The food photography business was great on the pocketbook, but not so great for nurturing the soul of a nature lover – or for the booty, let’s be honest.  So in 2011, I stopped shooting alluring appetizers, enticing entrees, and delectable desserts to focus entirely on what I loved most, the Great Outdoors.

Though I’m no longer a shutterbug of sushi, I don’t regret spending those years getting a different flavor of photography.  In fact, I believe it’s made me a better nature photographer, as I still incorporate many of the techniques learned while photographing food during my outdoor escapades.  Specifically:

  1. Fleeting moments in nature disappear as quickly as fresh ice cream melts under hot lights.  For a single recipe featured in our calendars, we spent six to eight hours developing the recipe, arranging props, deciding on color schemes, and designing the set – “visualizing” – and only a few seconds photographing the final scene…which is about as long as most food looks edible in a studio setting.  Similarly, Mother Nature may only give us a few seconds to record “the” shot so prepare yourself for that special moment by drawing on paper or creating a picture in your mind of what you resulting photograph will look like – before snapping the shutter.
  2. If a photograph is truly worth 100o words, don’t use just 999 of them to convey your message.  During the extensive set designing process, we intentionally and precisely placed every single sesame seed, slice of lime, and sprinkle of cilantro in an exact location.  Before snapping the shutter, we studied every corner, the edges of the frame, and the visual relationship between the elements to ensure the scene appeared exactly as we wanted to convey exactly what we wanted.  Although changing moments in nature sometimes don’t allow a six to eight hour review of your composition, scan your frame before making the image to ensure you haven’t inadvertently included out of focus branches, overly lit areas on the edges of your frame, or anything else distracting from delivering a clear visual message.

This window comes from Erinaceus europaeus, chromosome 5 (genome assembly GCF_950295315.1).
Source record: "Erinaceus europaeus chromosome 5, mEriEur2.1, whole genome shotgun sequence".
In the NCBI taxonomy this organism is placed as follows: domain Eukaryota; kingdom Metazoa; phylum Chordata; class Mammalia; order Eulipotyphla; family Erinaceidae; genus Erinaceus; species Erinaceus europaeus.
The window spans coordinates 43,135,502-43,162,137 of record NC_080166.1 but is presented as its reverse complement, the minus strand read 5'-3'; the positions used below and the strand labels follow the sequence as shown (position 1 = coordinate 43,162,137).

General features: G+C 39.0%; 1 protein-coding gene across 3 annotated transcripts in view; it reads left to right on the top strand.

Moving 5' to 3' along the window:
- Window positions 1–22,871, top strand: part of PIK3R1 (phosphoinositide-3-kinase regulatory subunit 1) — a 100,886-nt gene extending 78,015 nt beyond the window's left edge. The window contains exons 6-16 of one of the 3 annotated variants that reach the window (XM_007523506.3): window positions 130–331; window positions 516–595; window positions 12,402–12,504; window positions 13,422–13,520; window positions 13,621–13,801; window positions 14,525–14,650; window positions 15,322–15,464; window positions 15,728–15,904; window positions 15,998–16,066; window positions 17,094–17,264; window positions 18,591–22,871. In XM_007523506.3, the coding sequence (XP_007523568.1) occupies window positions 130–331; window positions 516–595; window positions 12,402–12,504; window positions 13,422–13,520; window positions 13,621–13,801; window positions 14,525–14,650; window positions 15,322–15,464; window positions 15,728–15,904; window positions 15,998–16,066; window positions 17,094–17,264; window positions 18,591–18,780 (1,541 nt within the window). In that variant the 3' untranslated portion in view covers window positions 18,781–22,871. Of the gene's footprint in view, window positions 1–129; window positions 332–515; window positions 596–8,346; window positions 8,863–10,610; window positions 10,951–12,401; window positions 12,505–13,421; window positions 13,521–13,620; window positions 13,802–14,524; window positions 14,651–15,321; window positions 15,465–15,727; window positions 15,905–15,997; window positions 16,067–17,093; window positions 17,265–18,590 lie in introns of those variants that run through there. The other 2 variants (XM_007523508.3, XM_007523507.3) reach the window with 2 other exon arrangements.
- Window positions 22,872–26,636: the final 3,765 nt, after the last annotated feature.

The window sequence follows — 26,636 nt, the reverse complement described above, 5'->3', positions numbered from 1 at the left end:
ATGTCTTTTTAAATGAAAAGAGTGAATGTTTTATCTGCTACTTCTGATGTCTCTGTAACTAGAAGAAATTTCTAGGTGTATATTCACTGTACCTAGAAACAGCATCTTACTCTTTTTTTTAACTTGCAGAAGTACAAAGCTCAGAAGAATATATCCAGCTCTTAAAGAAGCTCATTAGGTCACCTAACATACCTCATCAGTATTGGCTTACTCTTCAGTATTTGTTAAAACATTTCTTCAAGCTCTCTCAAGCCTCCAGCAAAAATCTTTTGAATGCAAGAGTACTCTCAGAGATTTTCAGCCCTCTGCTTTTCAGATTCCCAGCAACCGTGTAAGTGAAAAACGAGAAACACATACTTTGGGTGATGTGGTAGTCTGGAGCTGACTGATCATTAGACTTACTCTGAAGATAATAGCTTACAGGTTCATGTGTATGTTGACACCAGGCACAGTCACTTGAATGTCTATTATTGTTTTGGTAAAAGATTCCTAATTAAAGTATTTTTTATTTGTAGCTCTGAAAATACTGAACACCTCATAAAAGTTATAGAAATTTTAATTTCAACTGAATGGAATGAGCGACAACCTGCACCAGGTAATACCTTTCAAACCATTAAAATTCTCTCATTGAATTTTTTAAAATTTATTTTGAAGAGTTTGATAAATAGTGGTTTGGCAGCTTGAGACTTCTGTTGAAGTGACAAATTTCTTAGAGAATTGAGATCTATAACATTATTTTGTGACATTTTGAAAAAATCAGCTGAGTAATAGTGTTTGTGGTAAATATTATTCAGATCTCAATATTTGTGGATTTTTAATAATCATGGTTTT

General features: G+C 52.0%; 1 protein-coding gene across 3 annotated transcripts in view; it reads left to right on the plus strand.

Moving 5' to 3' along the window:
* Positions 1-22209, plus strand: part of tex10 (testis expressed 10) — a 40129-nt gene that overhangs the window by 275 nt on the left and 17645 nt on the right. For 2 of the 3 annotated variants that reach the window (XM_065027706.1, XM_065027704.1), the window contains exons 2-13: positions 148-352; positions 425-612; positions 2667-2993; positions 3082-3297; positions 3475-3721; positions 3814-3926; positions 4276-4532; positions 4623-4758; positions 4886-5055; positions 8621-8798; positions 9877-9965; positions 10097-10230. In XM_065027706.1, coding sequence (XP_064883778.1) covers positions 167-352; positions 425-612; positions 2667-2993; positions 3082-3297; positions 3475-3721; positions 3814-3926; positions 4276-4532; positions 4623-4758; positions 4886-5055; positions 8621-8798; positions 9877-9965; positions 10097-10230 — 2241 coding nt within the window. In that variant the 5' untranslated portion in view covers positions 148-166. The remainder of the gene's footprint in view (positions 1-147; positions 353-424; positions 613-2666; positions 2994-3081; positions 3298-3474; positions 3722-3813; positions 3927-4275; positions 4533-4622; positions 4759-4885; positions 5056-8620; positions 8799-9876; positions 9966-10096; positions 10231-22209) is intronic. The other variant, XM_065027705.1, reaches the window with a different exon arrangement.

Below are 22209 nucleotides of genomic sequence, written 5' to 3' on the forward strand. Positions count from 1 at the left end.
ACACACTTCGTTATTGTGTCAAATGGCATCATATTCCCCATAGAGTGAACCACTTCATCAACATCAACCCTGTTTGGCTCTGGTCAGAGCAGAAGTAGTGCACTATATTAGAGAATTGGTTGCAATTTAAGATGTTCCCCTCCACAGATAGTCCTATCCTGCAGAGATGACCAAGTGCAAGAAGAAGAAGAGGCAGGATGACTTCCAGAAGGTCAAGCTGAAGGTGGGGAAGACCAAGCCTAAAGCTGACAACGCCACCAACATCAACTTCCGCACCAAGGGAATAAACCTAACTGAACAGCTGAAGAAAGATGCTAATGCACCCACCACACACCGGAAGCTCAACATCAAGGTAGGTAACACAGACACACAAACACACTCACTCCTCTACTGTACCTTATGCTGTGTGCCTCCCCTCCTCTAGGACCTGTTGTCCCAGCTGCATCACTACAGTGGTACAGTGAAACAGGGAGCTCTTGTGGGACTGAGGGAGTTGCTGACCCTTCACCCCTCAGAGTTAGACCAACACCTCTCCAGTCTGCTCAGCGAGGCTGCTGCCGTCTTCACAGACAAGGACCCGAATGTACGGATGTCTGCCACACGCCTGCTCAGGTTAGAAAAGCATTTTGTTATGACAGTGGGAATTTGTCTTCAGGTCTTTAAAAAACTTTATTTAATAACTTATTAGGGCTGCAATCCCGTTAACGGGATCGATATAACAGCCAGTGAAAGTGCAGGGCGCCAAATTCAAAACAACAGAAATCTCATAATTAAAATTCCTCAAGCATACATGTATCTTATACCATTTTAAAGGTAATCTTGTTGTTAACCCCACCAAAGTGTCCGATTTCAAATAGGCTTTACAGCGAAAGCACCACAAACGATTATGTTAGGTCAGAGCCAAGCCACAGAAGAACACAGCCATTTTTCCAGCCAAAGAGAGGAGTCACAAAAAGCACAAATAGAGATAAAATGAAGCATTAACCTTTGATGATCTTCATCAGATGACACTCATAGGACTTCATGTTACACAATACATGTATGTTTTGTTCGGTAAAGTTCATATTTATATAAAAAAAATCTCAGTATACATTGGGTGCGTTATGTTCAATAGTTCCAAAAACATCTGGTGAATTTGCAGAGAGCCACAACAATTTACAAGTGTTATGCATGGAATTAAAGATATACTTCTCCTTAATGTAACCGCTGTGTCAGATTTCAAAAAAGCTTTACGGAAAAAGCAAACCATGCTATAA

3. If the sesame seed doesn’t stay where you want when you move it, glue it.  Besides superglue, I’ve used glycerin, hairspray, soapy water, motor oil, mirrors, and a host of other hidden props to make a plate of food look presentable.  No matter your subject, once you have a clear vision, do whatever it takes to make it a reality (within legal and ethical boundaries, that is).  Put a shower cap over your lens to create an ethereal mood, hire a pilot to help you get an aerial perspective, or use a tongue-switch for hands-free operation of your camera while riding a bike (you’d be amazed at the stories you can tell about using a tongue switch!).  Being a persistent, creative problem solver pays off.  I’m currently imagining using the Cloud Machine to resolve my clear blue sky “dilemma.”
  4. Like a smooth, buttery Chardonnay, rocks, trees, and water don’t bite, so get closer.  If you think you’re close enough, if feasible, take two steps forward while keeping the same focal length of lens on your camera to eliminate extraneous details and keep your visual message clear.  Note:  Wildlife and people can bite so attach a teleconverter to a longer focal length lens instead of trying to get in their face.
  5. A normal-sized tostada looks more tantalizing on a tiny plate than on a big plate.  By tweaking proportions, we were able to draw attention to what seemed to be an abundant and attractive portion size.  When you aim to modify the relative size of natural objects, tap into the perspective distortion a wide-angle lens offers to make a bush or other object in the foreground look excessively large in comparison to its surroundings.  Or use a telephoto lens to compress two distant objects, making them seem closer together than they truly exist.

Have you recently tried photographing something outside your comfort zone?  What experiences and learnings have you had in photographing something other than the outdoors that eventually affected your nature photography?  We’d love to hear your stories and tips in the comments below!

zp8497586rq